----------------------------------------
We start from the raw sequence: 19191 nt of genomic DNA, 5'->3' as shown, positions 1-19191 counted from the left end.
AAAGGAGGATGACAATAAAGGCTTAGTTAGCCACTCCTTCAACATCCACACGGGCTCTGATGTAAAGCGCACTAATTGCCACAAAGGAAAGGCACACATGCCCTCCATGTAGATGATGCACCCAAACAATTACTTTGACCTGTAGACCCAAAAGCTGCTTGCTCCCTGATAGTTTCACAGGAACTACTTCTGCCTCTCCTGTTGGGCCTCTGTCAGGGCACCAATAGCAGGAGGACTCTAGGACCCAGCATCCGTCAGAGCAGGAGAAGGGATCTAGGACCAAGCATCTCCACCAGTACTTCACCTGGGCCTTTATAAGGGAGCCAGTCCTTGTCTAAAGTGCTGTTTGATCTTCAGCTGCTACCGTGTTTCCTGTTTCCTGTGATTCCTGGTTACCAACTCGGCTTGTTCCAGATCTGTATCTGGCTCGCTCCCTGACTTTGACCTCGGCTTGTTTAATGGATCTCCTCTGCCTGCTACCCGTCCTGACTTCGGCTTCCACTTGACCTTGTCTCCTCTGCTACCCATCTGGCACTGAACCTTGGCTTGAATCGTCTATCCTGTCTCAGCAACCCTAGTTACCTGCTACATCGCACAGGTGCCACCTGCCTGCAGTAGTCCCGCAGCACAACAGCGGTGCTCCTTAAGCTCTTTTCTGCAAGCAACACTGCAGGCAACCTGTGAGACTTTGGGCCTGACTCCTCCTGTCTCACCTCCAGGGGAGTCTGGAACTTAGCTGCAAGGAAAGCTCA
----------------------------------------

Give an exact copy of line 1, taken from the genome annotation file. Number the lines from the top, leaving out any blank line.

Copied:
We start from the raw sequence: 19191 nt of genomic DNA, 5'->3' as shown, positions 1-19191 counted from the left end.